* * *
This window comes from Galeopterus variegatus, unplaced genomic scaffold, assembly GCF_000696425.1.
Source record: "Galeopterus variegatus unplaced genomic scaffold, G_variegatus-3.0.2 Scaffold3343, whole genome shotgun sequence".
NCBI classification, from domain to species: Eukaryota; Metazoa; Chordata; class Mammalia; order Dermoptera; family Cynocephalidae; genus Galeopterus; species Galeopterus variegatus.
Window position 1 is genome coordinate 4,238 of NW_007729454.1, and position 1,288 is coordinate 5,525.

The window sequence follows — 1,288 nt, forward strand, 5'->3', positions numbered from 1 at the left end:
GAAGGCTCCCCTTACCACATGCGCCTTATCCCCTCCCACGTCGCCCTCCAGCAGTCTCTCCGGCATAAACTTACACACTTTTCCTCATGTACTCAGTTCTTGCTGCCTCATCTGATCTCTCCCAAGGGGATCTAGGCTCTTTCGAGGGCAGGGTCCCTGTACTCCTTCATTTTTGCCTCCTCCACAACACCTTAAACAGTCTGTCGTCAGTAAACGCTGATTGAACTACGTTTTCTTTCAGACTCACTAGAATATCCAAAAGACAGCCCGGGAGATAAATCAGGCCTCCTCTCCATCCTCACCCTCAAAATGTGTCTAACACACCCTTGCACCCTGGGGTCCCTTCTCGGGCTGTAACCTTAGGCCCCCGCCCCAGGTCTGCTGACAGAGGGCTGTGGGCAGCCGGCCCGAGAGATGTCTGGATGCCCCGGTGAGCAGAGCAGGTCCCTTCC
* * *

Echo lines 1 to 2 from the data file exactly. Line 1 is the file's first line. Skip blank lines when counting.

This window comes from Galeopterus variegatus, unplaced genomic scaffold, assembly GCF_000696425.1.
Source record: "Galeopterus variegatus unplaced genomic scaffold, G_variegatus-3.0.2 Scaffold3343, whole genome shotgun sequence".